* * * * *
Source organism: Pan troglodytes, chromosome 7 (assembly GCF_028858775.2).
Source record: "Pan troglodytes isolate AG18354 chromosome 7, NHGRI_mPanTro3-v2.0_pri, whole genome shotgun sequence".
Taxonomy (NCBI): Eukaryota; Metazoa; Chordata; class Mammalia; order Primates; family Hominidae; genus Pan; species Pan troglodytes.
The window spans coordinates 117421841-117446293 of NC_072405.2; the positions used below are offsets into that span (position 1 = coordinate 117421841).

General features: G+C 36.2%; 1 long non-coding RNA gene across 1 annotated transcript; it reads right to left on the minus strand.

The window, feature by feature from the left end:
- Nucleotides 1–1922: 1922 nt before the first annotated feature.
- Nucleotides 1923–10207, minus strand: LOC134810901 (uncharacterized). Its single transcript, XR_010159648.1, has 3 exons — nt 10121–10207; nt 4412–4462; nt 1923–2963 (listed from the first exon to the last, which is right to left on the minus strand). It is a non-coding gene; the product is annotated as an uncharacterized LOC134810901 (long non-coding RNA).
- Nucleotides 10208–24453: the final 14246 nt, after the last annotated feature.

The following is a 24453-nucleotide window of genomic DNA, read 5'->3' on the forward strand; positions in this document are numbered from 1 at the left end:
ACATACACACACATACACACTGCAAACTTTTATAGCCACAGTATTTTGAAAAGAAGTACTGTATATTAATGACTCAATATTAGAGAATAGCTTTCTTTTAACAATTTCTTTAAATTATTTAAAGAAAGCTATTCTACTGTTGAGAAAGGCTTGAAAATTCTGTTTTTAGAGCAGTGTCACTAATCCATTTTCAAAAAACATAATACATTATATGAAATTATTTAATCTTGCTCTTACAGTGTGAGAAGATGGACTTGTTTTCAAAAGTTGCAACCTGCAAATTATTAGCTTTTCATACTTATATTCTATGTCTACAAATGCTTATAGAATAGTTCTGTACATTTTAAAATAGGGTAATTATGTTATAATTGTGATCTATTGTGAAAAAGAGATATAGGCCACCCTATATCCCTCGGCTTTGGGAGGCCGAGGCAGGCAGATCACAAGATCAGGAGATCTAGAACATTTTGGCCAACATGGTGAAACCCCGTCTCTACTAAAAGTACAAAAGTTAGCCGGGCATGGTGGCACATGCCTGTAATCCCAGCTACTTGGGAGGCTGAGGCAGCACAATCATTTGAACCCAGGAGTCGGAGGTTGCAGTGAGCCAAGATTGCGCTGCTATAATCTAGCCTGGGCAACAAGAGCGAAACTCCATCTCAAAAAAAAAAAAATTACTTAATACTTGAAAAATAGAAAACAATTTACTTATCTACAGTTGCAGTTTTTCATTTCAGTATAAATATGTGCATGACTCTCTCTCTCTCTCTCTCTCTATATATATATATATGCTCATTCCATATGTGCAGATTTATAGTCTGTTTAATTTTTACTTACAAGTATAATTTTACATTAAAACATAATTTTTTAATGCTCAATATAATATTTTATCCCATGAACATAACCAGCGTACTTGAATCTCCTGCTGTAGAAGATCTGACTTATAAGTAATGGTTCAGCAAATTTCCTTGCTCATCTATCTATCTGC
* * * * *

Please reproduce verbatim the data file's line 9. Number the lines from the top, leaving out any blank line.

- Nucleotides 10208–24453: the final 14246 nt, after the last annotated feature.